Excel connected to a Power BI dataset

20 Jan 2022 By David Taylor

“Wow that dashboard looks great! Now show me how i can get that data into Excel” - Ever heard this? What do you do next?

When a Power BI dataset is published to the service it really is more than just “data”. It is typically a semantic model with business domain rules, relationships and calculations all embedded conveniently into a high performance analytical cube.

The main ways to use Excel against Power BI data are-

  • Analyse in Excel: Subject to permission settings on the dataset, you can establish a connection between Excel and the dataset located in the Power BI service. By default this will show up as a standard Excel Pivot table which you may interact with live; in the usual way.
  • Export to Excel: Each visual element on Power BI dashboard typically offers a “Data Export” option sending the relevant extract to a CSV file for you to open in Excel. And finally,
  • Query using DAX from Excel: Excel tables can be configured to connect to a Power BI dataset and run a DAX query against the full data model / cube. Provided that the results of the query are less than a million rows, the Excel Table will be populated with all rows returned by that query.

This blog aims to highlight the third option

Query using DAX from Excel

Microsoft 365 Excel gives users the option to “Get data” from Excel by browsing the Power BI service and selecting any dataset (cube) that they are authorized to access. This simplifies the first step - namely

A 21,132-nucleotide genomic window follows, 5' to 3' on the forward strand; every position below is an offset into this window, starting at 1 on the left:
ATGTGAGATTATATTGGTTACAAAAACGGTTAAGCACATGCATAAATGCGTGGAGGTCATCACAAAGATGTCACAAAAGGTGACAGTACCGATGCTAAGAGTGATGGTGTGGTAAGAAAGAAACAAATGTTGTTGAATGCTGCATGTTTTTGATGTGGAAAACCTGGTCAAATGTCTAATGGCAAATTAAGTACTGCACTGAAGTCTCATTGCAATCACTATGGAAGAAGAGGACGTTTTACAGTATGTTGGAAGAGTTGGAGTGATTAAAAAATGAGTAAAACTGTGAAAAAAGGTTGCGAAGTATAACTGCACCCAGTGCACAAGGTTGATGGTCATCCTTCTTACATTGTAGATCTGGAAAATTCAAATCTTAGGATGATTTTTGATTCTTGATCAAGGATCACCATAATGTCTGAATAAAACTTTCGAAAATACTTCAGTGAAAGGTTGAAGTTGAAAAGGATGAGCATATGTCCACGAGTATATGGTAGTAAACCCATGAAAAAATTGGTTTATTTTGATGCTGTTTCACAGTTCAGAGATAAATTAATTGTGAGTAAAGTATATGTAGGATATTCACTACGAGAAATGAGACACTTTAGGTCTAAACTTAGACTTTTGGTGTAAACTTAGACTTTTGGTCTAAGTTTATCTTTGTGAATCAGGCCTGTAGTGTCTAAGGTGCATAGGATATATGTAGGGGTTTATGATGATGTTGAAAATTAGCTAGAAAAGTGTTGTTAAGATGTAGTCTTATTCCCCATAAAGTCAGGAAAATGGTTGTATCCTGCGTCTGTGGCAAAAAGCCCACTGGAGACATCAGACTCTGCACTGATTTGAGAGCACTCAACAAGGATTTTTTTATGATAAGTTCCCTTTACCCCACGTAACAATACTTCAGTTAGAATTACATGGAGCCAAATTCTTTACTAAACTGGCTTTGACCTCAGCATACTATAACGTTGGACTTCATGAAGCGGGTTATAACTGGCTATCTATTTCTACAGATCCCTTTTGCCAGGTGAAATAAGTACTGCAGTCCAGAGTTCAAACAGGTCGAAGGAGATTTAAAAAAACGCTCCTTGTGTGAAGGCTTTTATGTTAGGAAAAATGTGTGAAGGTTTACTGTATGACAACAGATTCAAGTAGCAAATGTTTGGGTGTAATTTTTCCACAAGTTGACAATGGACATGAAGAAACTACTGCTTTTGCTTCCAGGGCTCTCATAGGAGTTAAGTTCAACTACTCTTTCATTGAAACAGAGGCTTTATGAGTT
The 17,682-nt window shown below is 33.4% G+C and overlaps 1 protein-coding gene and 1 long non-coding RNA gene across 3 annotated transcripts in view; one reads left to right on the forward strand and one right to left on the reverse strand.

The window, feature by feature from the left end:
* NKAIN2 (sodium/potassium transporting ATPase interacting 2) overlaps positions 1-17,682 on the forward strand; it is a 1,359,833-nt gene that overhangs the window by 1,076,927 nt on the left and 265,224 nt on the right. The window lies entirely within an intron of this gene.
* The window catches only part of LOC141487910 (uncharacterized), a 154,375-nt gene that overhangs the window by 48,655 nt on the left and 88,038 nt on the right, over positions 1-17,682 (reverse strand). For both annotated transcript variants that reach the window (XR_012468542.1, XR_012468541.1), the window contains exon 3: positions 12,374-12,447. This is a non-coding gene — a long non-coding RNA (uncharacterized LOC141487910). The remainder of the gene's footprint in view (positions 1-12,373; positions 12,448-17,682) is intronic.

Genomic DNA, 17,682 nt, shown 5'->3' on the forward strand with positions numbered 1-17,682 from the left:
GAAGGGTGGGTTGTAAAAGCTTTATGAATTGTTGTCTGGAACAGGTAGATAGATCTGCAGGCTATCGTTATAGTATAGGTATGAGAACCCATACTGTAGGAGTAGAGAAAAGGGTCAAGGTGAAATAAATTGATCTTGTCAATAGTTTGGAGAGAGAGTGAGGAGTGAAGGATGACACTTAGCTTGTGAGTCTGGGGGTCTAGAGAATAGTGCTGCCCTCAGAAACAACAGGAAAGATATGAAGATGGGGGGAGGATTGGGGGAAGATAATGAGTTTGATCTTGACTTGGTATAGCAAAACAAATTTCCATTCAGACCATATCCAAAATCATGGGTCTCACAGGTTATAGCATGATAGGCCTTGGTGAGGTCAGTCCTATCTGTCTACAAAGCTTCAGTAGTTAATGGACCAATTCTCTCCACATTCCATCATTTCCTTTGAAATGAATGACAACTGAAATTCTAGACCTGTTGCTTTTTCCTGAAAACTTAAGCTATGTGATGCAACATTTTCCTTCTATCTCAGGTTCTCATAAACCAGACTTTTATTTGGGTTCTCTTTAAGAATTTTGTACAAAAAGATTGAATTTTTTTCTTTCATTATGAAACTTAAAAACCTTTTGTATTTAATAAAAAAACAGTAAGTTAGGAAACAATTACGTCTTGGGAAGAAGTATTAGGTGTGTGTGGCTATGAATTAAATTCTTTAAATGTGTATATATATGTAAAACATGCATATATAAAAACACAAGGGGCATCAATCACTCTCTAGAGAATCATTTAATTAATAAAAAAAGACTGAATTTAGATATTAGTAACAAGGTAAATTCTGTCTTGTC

Step 1 - Establish a connection

To establish a connection and visualise some data in a pivot table in one click ( see screen image below ) the first step is top line menu DATA. Next choose GET DATA. And then choose FROM POWER BI DATASET


A panel will open on the right listing all of the Power BI datasets that you’re authorised to see. Choose one of these.

Step 2 - Select fields for the Pivot table

In the usual way you can pick a numerical value field and a row field to get some values to show up. Like this.. The row has a Chain name field and the Values field well contains Average Selling Area Size


In red pen you can see a value of 11,194 which is the average selling area for the Lindseys Chain of stores. Notice too that the Pivot chart show various fields measures and even KPIs all prebuilt for our custom analysis. This is the power of Power BIs dataset or cube.

While a Pivot table analysis is useful, the advanced analyst will reach for DAX as a query language via the next steps. They are then unconstrained by the strict structure of Excel’s pivot table.

Step 3 - Share this connection with an Excel Table

An Excel Table is automatically connected and the connection we’ve established is automatically shared with that table by simply drilling into a number on our pivot.

So either right click and menu tooltip option “show details” or simply double click on say the value 11,194 will bring up a drill through table’

Excel will populate another sheet and return the first 1000 rows of data relating to this number. We don’t really care about the contents of this table. This was a means to create a linked table and as you can see from the image below, we right click inside the table to get to the menu option that we need. Namely to Edit the query ourselves.


Step 4 - Get a DAX Query running

Well the simplest DAX query is a Table containing one value that says “Hello DAX World” and that query is this

EVALUATE {“Hello DAX World”}

Replace the query text with this to get a result in the Excel table as expected.


So you can see above that the contents of the Query Command Text box is our DAX code. And the result is shown in the table to the left.

Similarly other code like EVALUATE SUMMARIZECOLUMNS(‘Store’[Chain], “Average Area”, ‘Store’[Average Selling Area Size] ) can demonstrate that the dataset is connected and available to us.

So that’s it. From here you can use DAX as a query language within Excel and get a table of up to a million rows to share with your business users from your Power BI dataset.


Have fun!’